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Acute cardiovascular care
Antithrombotic therapy in medically managed patients with non-ST-segment elevation acute coronary syndromes
  1. Paul A Gurbel,
  2. Udaya S Tantry
  1. Inova Centre for Thrombosis Research and Drug Development, Inova Heart and Vascular Institute, Falls Church, Virginia, USA
  1. Correspondence to Professor Paul A Gurbel, Inova Centre for Thrombosis Research and Drug Development, Inova Heart and Vascular Institute, Falls Church, VA, 22042, USA; Paul.gurbel{at}inova.org

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Learning objectives

Upon completion of this module, the reader will be able to:

  • Explain the mechanism of action and role of aspirin, clopidogrel, ticagrelor, vorapaxar, unfractionated heparin, low-molecular-weight heparins and fondaparinux in the medical management of patients with non-ST-segment elevation acute coronary syndromes.

  • Explain the side effects of aspirin, clopidogrel, ticagrelor, unfractionated heparin, low-molecular-weight heparins fondaparinux and rivaroxaban in the medical management of patients with non-ST-segment elevation acute coronary syndromes.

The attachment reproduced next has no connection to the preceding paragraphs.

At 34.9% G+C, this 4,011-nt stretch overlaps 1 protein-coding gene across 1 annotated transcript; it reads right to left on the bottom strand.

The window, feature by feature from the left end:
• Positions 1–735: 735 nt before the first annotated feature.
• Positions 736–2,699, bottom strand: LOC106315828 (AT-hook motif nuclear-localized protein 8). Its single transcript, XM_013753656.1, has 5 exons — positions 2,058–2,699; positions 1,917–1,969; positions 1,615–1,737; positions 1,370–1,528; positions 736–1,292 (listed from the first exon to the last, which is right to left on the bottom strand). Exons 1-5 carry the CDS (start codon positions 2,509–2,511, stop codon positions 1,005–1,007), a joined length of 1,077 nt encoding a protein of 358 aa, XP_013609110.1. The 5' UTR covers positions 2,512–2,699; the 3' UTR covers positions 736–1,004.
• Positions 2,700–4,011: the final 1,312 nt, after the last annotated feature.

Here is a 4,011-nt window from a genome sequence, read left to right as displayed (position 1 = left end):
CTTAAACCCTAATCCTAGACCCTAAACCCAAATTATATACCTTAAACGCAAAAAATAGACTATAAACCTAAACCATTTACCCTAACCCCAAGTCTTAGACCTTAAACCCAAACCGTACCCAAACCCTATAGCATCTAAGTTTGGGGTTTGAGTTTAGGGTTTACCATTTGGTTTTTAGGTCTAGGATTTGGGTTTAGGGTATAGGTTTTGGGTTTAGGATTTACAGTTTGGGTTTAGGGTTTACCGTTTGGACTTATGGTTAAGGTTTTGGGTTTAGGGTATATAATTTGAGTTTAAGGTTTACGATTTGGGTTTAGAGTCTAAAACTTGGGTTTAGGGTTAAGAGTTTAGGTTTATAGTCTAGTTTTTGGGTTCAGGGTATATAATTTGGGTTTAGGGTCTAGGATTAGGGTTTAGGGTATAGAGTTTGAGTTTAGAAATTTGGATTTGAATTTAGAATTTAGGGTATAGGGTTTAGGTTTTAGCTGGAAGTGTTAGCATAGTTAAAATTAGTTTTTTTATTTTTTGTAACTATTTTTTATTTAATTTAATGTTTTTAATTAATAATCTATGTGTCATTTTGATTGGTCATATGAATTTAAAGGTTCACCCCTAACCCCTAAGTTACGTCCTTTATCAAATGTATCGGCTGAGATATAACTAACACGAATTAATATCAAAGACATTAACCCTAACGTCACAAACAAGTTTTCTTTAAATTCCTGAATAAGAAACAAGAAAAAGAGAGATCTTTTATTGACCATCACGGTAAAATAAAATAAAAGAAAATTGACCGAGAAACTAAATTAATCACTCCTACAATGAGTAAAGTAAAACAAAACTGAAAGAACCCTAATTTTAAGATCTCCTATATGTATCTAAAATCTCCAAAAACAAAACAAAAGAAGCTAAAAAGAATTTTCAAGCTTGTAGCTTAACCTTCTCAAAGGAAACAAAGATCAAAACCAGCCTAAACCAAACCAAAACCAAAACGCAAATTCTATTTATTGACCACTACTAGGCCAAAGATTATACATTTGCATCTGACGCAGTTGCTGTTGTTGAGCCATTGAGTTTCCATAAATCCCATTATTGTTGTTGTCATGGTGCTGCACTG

• Recall the 2011 European Society of Cardiology guidelines for the management of acute coronary syndromes in patients presenting without persistent ST-segment elevation.

Introduction

Non-ST-segment elevation acute coronary syndromes (NSTE-ACS) comprise unstable angina and non-ST-segment elevation myocardial infarction (NSTEMI). Among patients admitted for myocardial infarction (MI), nearly two times more were hospitalised for NSTEMI as compared with ST-segment elevation myocardial infarction (STEMI) in a recent community-based registry.1 In the French Registry of Acute Coronary Syndrome (FAST) MI registry, only 20% of patients presenting with NSTEMI were managed conservatively, and 75% of these were aged ≥75 years. Patients with NSTEMI also had significantly more cardiovascular (CV) complications than those with STEMI.2 Moreover, medically managed patients with NSTE-ACS are at increased risk for recurrent events as compared with patients who undergo revascularisation as shown in clinical trials and national registries.3–5

Current NSTE-ACS guidelines recommend an assessment of ischaemic and bleeding risk using validated risk assessment methods to decide on pharmacological and invasive management.6 Ischaemic events continue to occur over time after NSTE-ACS, possibly because patients with NSTE-ACS are older and have more comorbidities than patients with STEMI. Therefore, NSTE-ACS treatment strategies must equally address the acute phase as well as long-term management. Some of the major goals of conservative strategy (CS) in NSTE-ACS are angina relief, improvement in myocardial perfusion, prevention of thrombus propagation, stabilisation of vulnerable plaque and reduction of long-term recurrent …

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